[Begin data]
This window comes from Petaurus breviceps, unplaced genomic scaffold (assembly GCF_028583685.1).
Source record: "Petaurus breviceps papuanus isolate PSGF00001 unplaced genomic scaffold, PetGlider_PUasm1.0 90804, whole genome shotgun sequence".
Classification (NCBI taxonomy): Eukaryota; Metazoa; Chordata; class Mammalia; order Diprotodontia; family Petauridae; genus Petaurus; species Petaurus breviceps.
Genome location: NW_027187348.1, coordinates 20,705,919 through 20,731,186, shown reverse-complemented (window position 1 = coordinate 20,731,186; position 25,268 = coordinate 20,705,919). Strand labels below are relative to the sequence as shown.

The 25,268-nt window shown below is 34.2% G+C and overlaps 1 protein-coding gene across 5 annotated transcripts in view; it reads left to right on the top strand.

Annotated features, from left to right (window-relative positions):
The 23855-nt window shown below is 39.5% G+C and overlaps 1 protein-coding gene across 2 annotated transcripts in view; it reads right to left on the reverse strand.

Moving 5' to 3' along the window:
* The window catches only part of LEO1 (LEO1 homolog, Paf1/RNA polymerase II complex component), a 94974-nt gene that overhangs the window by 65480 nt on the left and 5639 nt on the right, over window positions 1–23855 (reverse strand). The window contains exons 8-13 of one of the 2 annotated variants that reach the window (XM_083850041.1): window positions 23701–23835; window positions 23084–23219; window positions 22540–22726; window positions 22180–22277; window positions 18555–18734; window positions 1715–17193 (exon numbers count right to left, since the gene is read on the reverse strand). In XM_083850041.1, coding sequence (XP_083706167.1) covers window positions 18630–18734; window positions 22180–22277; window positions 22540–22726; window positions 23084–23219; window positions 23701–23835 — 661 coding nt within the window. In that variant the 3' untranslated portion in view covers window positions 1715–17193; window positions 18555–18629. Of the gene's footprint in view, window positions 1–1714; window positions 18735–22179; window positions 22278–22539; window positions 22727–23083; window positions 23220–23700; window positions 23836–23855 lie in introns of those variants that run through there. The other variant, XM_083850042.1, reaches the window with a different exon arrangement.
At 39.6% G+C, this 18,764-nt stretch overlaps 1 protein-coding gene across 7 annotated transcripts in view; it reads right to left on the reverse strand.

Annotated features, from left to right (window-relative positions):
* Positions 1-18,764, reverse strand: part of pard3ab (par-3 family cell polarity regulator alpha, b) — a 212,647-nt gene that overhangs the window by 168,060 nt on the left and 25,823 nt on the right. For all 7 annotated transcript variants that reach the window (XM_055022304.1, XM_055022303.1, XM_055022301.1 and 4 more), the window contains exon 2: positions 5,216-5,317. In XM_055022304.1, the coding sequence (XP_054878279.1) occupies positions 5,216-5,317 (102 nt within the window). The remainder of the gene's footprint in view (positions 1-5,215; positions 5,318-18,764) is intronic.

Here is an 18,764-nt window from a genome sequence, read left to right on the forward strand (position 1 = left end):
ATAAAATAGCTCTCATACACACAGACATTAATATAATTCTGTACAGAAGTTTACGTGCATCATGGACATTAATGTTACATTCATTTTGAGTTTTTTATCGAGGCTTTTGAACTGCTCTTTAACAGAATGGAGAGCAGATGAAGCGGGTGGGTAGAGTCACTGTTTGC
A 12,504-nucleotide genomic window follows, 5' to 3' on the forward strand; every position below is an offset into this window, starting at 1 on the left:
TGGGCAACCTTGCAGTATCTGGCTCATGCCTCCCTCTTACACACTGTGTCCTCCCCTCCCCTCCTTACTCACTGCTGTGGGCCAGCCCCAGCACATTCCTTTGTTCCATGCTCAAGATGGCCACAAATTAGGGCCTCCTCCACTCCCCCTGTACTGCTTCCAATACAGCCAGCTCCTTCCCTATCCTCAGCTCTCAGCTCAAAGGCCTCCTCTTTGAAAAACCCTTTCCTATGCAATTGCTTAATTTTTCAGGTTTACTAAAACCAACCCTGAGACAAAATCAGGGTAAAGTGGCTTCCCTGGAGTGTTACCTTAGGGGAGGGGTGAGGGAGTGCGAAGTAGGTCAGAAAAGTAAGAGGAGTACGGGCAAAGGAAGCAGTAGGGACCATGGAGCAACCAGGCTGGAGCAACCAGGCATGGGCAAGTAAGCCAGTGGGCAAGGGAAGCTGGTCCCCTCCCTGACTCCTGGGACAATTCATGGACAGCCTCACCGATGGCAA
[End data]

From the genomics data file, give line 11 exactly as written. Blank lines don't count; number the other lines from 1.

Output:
Annotated features, from left to right (window-relative positions):